Toward the end of his life, von Braun knew he was dying of cancer and became very contemplative. I happened to hear him speak at a dinner in his honor in San Francisco. He raised the question of what the space program was really all about.
It’s been a long time, but I remember him saying something like this: Here on Earth we live on a planet that is in orbit around the Sun. The Sun itself is a star that is on fire and will someday burn up, leaving our solar system uninhabitable. Therefore we must build a bridge to the stars, because as far as we know, we are the only sentient creatures in the entire universe. When do we start building that bridge to the stars? We begin as soon as we are able, and this is that time. We must not fail in this obligation we have to keep alive the only meaningful life we know of.
Unfortunately, NASA couldn’t present as its spokesman and great philosopher a former high-ranking member of the Nazi Wehrmacht with a heavy German accent.
So we have our orbital projects – Skylab, the Apollo-Soyuz joint mission, the International Space Station and the space shuttle – and that’s about it. No one is talking seriously about going to Mars. Why would they? It’s not cool, or sexy, or would prove anything about who’s the best of the best of the best, and favored by God. And it’s expensive.
And something is missing:
What NASA needs now is the power of the Word. On Darwin’s tongue, the Word created a revolutionary and now well-nigh universal conception of the nature of human beings, or, rather, human beasts. On Freud’s tongue, the Word means that at this very moment there are probably several million orgasms occurring that would not have occurred had Freud never lived. Even the fact that he is proved to be a quack has not diminished the power of his Word.
July 20, 1969, was the moment NASA needed, more than anything else in this world, the Word. But that was something NASA’s engineers had no specifications for.
So it all ends, in moderately interesting science that doesn’t prove much, and no one cares about. And all of us space kids will be gone soon enough.
And as for the dreamers, the science-fiction writers, Ted Gioia argues that the moon landings devastated them.
At first it seemed so cool:
Long before NASA was founded, the ABCs of sci-fi (Asimov, Bradbury, Clarke) and others of their profession had been chronicling the exploration of the universe in works of imaginative fiction. The moon landing was their shining moment, and the public recognized it as much as did the writers themselves. When the TV networks sought out talking heads for their coverage, science fiction writers were on the top of their list.
At the moment that Eagle landed, Arthur C. Clarke was sitting next to Walter Cronkite. Earlier that day, the writer told millions of viewers, during an interview with Harry Reasoner, that the space mission was a “down payment on the future of mankind.” After the moonwalk, Cronkite engaged Clarke and Robert Heinlein in their favorite activity – speculation about the future. The sci-fi veterans could hardly have been more optimistic. Heinlein refused to put limits on where space travel might lead. “We’re going out indefinitely,” he proclaimed.
ABC countered with Asimov and Pohl, interviewed by Rod Serling, and Ray Bradbury was everywhere. And it was an odd, heady time:
Bradbury walked out on David Frost’s Moon Party, a peculiar British TV concoction which countered the news coverage of the historic events with strange entertainment, featuring everything from Englebert Humperdink to a discussion on the ethics of the lunar landing involving A. J. P. Taylor and Sammy Davis, Jr. Bradbury was so moved by the Apollo landing that he was in tears. The irreverence of Frost’s coverage was more than he could bear.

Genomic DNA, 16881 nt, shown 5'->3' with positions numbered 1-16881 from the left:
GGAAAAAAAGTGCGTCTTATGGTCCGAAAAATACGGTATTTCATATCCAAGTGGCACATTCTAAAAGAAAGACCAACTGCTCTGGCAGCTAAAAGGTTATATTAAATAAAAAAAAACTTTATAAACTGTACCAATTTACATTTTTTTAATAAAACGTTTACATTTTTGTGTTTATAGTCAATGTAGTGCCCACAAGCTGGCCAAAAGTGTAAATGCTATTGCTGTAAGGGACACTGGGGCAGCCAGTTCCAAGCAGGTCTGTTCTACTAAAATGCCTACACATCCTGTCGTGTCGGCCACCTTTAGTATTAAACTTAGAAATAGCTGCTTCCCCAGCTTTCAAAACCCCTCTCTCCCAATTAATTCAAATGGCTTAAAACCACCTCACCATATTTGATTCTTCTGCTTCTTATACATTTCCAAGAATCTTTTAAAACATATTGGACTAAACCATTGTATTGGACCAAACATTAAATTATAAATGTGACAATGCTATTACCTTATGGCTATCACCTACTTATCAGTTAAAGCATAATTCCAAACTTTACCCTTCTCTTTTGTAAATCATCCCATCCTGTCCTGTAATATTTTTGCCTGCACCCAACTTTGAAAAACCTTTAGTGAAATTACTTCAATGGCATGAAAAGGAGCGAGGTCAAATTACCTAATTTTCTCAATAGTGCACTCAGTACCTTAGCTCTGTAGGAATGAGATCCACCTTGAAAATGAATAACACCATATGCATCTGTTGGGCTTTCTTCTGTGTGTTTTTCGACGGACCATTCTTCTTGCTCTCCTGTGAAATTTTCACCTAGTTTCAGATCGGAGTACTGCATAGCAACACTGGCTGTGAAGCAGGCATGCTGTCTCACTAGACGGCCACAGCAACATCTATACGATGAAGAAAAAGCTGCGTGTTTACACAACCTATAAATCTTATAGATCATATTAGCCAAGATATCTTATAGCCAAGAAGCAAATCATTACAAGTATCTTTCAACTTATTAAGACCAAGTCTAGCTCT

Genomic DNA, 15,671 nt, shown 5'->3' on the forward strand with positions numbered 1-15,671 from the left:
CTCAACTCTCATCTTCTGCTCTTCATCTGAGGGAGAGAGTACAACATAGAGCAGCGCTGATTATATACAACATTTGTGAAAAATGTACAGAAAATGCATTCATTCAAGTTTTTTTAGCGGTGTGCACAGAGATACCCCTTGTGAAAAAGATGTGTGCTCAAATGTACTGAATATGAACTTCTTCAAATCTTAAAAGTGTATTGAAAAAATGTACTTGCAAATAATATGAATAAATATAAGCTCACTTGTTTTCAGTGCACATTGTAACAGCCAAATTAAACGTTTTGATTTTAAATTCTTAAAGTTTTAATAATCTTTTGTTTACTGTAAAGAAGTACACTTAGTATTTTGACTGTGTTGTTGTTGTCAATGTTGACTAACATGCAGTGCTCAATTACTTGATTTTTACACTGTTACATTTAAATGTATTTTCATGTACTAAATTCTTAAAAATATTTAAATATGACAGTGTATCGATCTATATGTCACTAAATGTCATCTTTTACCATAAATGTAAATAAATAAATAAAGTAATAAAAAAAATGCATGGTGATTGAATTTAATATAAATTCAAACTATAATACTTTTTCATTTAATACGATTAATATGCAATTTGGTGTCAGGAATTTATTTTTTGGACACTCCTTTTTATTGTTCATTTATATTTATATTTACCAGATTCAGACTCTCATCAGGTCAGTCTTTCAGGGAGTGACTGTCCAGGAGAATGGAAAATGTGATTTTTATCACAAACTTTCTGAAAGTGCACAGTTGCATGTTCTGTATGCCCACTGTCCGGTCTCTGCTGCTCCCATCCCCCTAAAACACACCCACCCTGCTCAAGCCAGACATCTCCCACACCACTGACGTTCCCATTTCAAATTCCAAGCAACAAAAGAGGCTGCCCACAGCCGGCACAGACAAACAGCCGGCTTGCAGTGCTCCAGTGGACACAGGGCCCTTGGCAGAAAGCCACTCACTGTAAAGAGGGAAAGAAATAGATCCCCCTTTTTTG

He ended up at CBS being interviewed by Mike Wallace – “This is an effort to become immortal. We’re going to take our seed out into space and we’re going to plant it on other worlds and then we won’t have to ask ourselves the question of death ever again.”
But it all ended – Apollo 17 in 1972 was the last trip to the moon, and “a decade later, when people spoke of the moonwalk, they were usually talking about Michael Jackson’s dance steps.”
There was nothing more to write about. NASA became “just another government agency, more bureaucratic than heroic.” And there wasn’t much good to say, as Gioia notes:
And the last time I encountered a space explorer on the front page, the “celebrity” in question was Lisa Nowak, the NASA astronaut who allegedly drove 900 miles wearing a diaper as part of a plot to attack a romantic rival with a BB gun. The case has not gone to trial, and Nowak has vehemently denied the news reports about the diaper.
That’s it? Yep, that’s it. And the sci-fi writers lost out:
Let’s be honest, science fiction writers are much like stock market forecasters. When their predictions come true, everyone listens. Yet when the prognostications fall flat, their audience disappears. The space race was that rare moment when these writers seemed to be on the mark. So many of their other stories – about time travel, telepathy, alien invasion, nuclear holocausts and the like – never came true (thank goodness!), but for a brief period the rocket ship tales seemed plausible. The two most powerful nations on the planet were focused on getting off the planet. The scribblers who had been dreaming about just this state of affairs looked like sages.
But the state of affairs changed:
When the moon became just another piece of abandoned real estate, like much of Florida after the subprime meltdown, the psychological impact on sci-fi was devastating.
So we have now an odd situation – no dreams, and no dreamers. And the space kids all will be gone soon enough.
It’s probably just as well.